There are many different formal, government-approved definitions of sexual assault. For example, the Department of Justice includes “forced sexual intercourse, forcible sodomy, child molestation, incest, fondling, and attempted rape” as part of its sexual assault definition, and definitions vary slightly by state. But many of us, particularly women, experience daily microaggressions that are also sexual assault, but may not not seem like it right off the bat.
In a world where sexual assault is often brushed under the rug and the rich and powerful get away with criminal behavior, it can be hard to name your traumas and recognize sexual assaults for the crimes they really are. But healing begins when survivors put names to their experiences, so in honor of Sexual Assault Awareness Month, we’ve outlined some things that may not initially seem like assault, but definitely are. If you ever feel like you’ve been violated and don’t know what to do, reach out to someone you can trust, whether it’s a friend, family member, or non profit organization. You’re not alone.
Here are six acts that can be considered sexual assault.
1. Being kissed without your consent.
Yesterday a guy tried to grab me & kiss me IN FRONT OF MY BF & I'm wondering if there are any boundaries when it comes to unwanted touch??— Lil Nomz (@jesspetrosucks) April 18, 2017
Whether it’s a boss who goes in for an unexpected—and unwanted—kiss, or a guy at a bar who buys you a drink then feels entitled to lean in, your body should never be touched without your consent. Any time you’re kissed, grabbed or fondled without wanting to be is sexual assault.
2. A coworker “brushing by” you.
My coworker just touched my ass on "accident" pic.twitter.com/U4WdaDorfH— Samantha Huerta (@SamanthaHuerta1) December 8, 2015
Ever had a coworker “squeeze past” you in a tight corner of the office, or “accidentally” brush by you in the communal kitchen? Those incidents could very well be sexual assault, especially if they have happened more than once, so don’t dismiss your feelings of discomfort. Most of us know innately when something is an accident—and when it’s definitely not. Trust your instinct.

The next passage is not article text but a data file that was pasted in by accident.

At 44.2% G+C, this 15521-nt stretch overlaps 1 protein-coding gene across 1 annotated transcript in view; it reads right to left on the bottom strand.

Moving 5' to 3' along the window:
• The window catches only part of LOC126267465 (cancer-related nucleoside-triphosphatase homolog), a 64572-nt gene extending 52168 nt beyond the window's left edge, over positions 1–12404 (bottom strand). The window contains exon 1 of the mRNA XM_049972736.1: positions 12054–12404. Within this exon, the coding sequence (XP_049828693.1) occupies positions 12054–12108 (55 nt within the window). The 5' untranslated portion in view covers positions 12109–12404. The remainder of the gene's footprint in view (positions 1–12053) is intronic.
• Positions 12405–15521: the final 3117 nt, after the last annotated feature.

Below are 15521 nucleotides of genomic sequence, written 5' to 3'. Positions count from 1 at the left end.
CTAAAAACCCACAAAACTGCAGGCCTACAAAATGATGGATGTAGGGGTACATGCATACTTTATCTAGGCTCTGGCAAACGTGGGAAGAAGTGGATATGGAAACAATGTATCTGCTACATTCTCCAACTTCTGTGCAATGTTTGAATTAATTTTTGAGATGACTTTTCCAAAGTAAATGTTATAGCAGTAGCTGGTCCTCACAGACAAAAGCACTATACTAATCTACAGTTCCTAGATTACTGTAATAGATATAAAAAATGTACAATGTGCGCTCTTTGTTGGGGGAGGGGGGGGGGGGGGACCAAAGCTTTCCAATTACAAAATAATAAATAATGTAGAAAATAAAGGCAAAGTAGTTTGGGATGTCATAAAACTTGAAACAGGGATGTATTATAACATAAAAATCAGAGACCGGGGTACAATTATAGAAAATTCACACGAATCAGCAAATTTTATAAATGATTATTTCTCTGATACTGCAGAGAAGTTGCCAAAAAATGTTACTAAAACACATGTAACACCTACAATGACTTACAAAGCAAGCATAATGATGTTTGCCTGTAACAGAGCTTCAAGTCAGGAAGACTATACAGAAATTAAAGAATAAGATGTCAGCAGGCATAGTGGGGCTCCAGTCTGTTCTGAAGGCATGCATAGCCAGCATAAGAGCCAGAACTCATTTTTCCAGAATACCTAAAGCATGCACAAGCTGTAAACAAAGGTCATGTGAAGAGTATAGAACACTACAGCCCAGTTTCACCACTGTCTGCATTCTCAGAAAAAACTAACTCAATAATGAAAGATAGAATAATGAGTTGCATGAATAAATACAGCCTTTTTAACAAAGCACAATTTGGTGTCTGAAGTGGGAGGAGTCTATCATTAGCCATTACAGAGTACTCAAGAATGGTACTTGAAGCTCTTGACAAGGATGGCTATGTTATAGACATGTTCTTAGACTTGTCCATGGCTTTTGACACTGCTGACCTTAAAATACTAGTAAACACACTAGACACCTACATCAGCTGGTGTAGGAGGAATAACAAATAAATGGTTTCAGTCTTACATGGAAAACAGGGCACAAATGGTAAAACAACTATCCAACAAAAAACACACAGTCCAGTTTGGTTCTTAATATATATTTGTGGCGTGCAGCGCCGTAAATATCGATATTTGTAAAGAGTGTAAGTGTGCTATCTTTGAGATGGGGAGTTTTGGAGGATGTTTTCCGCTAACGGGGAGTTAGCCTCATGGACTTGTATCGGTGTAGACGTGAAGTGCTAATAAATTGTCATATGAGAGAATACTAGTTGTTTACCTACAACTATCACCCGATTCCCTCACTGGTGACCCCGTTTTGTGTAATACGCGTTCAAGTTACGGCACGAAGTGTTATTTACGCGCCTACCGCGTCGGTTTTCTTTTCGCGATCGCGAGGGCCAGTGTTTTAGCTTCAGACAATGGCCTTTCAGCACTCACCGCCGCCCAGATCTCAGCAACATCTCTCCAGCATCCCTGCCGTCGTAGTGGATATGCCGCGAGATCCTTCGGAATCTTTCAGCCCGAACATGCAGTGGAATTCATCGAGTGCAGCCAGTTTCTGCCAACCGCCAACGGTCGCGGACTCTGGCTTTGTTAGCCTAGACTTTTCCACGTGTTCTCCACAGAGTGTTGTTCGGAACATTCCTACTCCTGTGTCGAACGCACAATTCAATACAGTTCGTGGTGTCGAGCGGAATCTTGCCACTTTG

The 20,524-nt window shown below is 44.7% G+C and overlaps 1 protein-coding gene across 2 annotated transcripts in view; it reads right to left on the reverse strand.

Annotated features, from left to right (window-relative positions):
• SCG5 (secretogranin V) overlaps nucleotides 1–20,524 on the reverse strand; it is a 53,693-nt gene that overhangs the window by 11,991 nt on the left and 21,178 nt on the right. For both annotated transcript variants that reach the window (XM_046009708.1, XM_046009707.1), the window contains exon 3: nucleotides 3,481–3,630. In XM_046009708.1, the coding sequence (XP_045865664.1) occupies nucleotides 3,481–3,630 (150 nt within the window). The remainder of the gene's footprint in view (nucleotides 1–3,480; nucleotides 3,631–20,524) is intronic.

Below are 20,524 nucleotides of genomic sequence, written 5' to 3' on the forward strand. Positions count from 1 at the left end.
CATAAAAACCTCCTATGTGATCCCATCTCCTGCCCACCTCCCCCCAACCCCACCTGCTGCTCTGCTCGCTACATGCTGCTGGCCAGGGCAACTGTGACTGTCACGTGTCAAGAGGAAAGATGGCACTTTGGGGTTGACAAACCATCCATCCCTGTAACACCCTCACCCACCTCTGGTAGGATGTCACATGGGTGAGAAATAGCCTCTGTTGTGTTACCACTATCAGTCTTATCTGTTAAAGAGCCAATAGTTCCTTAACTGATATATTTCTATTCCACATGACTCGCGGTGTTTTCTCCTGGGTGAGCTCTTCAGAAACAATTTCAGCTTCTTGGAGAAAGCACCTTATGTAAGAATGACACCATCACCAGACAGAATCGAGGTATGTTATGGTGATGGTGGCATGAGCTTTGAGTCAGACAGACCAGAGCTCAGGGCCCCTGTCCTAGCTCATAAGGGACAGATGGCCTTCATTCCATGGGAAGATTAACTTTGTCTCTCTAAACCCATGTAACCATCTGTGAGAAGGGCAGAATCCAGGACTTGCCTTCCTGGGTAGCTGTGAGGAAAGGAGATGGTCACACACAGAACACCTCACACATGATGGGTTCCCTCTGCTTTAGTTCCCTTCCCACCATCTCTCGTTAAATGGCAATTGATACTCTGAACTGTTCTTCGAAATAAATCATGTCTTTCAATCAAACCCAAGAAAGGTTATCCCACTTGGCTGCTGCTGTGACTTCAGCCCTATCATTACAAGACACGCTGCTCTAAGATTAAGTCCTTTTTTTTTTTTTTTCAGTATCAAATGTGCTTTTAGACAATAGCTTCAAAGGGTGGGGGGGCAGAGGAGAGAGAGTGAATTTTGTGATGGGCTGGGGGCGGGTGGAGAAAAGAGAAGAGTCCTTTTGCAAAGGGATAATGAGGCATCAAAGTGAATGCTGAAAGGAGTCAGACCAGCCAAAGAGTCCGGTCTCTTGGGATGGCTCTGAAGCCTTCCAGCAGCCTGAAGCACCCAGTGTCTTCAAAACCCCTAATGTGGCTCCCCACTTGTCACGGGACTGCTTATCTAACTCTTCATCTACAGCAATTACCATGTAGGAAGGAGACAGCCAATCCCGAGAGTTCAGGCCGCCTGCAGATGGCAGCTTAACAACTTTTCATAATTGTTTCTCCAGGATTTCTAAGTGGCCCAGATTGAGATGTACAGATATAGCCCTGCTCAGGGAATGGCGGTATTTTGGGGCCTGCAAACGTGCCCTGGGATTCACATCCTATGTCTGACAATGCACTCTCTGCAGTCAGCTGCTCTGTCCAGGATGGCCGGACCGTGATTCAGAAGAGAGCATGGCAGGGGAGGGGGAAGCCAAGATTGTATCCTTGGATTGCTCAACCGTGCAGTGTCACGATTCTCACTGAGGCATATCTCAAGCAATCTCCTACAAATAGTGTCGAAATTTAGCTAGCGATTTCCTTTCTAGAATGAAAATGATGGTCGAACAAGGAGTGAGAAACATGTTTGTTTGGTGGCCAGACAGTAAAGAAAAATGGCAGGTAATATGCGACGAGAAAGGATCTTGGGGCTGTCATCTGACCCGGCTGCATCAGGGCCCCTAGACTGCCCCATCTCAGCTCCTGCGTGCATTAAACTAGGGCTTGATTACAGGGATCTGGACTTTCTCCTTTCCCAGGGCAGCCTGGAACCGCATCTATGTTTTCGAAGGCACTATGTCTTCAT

3. Touching by a doctor that seems over the line or inappropriate.
In the brilliant video above by former Friends star David Schwimmer—part of his #ThatsHarassment campaign—we see Sex and the City actress Cynthia Nixon go to the doctor for a sinus infection and end up receiving an inappropriate, and wholly unnecessary, breast exam. This kind of behavior is more common that you’d expect, and it counts as sexual assault. Don’t hesitate to report this kind of behavior if it happens to you.
4. Indecent exposure.
This one time I was walking to my exes house and this random white dude pulled up beside me and showed me his dick bitch I never ran so quic— spoilt brat (@lilboogerr) April 20, 2017
It happens on the street, on public transit, and in public parks every day—a person exposes their genitalia to a stranger, and the victim quickly turns away in horror. But turning away isn’t your only option, since indecent exposure is considered a form of sexual assault. You can report this act to law enforcement, who will (hopefully) handle the situation.
5. Sexual contact that takes place when you’re unconscious.
i've been so drunk i was unconscious i had someone have sex with my body while i was sleeping this is so hard to say out loud but it's real— meghan (@megsomally) April 2, 2017
Whether you’re sound asleep or passed out after drinking, it’s absolutely considered sexual assault to engage in sexual contact with a person who’s unconscious. The unconscious person can’t consent. Period. The actions can be anything, ranging from kissing to touching to penetration, but make no mistake. If anything like this happens when you’re unconscious, it’s sexual assault.
6. A “peeping Tom” watching you engage in sexual acts.
Being watched by a voyeur—without your consent—while you engage in a sexual act is considered sexual assault, so if you know you have a creepy neighbor, don’t be afraid to speak up about it.
If any of these incidents have happened to you, talk to someone about it. Whether it’s a therapist, coworker, friend, HR professional, or law enforcement official you trust, you deserve to be heard, validated, and cared for—whatever that means for you.